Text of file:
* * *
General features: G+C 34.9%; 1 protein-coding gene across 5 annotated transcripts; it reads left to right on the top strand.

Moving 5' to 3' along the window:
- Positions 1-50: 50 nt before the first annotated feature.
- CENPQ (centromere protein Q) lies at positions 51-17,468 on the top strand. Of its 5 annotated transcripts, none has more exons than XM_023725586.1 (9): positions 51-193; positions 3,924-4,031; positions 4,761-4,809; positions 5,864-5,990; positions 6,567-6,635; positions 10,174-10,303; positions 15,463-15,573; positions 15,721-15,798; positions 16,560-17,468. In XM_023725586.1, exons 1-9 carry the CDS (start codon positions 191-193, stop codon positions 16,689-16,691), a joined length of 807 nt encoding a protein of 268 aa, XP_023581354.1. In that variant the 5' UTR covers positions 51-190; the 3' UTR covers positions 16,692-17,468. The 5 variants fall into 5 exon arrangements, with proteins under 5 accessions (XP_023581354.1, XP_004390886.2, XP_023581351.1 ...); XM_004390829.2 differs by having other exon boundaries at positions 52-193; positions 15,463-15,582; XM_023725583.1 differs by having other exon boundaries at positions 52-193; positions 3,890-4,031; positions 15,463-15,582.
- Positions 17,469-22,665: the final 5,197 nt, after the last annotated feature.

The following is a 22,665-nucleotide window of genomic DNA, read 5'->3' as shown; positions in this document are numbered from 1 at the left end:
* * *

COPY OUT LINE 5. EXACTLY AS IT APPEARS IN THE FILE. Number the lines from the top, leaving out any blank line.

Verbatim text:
- Positions 17,469-22,665: the final 5,197 nt, after the last annotated feature.